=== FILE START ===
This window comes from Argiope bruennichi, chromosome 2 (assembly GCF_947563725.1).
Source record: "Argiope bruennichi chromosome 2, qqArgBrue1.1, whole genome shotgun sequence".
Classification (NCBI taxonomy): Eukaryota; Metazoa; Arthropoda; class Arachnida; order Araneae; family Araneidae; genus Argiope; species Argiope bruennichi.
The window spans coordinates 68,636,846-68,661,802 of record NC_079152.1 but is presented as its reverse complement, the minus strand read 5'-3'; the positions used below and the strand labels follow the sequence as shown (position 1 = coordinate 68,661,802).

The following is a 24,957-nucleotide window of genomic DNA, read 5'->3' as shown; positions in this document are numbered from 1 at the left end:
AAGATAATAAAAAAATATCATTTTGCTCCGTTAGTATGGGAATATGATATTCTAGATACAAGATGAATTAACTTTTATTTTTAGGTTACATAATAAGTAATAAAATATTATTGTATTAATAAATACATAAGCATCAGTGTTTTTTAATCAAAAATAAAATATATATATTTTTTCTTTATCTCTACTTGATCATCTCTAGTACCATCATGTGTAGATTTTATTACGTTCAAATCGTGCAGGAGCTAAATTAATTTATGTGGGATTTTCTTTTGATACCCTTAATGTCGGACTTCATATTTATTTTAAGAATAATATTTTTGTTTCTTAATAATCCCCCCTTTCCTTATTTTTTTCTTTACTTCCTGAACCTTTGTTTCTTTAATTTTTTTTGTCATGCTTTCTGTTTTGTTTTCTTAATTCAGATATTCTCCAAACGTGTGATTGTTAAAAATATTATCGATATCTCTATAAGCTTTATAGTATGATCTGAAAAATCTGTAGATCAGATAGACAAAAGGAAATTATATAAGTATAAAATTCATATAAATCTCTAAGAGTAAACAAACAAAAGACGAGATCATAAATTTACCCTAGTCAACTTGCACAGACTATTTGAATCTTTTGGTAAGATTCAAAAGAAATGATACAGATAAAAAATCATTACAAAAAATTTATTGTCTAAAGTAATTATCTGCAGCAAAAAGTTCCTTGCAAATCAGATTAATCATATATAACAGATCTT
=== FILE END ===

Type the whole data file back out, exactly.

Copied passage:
This window comes from Argiope bruennichi, chromosome 2 (assembly GCF_947563725.1).
Source record: "Argiope bruennichi chromosome 2, qqArgBrue1.1, whole genome shotgun sequence".
Classification (NCBI taxonomy): Eukaryota; Metazoa; Arthropoda; class Arachnida; order Araneae; family Araneidae; genus Argiope; species Argiope bruennichi.
The window spans coordinates 68,636,846-68,661,802 of record NC_079152.1 but is presented as its reverse complement, the minus strand read 5'-3'; the positions used below and the strand labels follow the sequence as shown (position 1 = coordinate 68,661,802).

The following is a 24,957-nucleotide window of genomic DNA, read 5'->3' as shown; positions in this document are numbered from 1 at the left end:
AAGATAATAAAAAAATATCATTTTGCTCCGTTAGTATGGGAATATGATATTCTAGATACAAGATGAATTAACTTTTATTTTTAGGTTACATAATAAGTAATAAAATATTATTGTATTAATAAATACATAAGCATCAGTGTTTTTTAATCAAAAATAAAATATATATATTTTTTCTTTATCTCTACTTGATCATCTCTAGTACCATCATGTGTAGATTTTATTACGTTCAAATCGTGCAGGAGCTAAATTAATTTATGTGGGATTTTCTTTTGATACCCTTAATGTCGGACTTCATATTTATTTTAAGAATAATATTTTTGTTTCTTAATAATCCCCCCTTTCCTTATTTTTTTCTTTACTTCCTGAACCTTTGTTTCTTTAATTTTTTTTGTCATGCTTTCTGTTTTGTTTTCTTAATTCAGATATTCTCCAAACGTGTGATTGTTAAAAATATTATCGATATCTCTATAAGCTTTATAGTATGATCTGAAAAATCTGTAGATCAGATAGACAAAAGGAAATTATATAAGTATAAAATTCATATAAATCTCTAAGAGTAAACAAACAAAAGACGAGATCATAAATTTACCCTAGTCAACTTGCACAGACTATTTGAATCTTTTGGTAAGATTCAAAAGAAATGATACAGATAAAAAATCATTACAAAAAATTTATTGTCTAAAGTAATTATCTGCAGCAAAAAGTTCCTTGCAAATCAGATTAATCATATATAACAGATCTT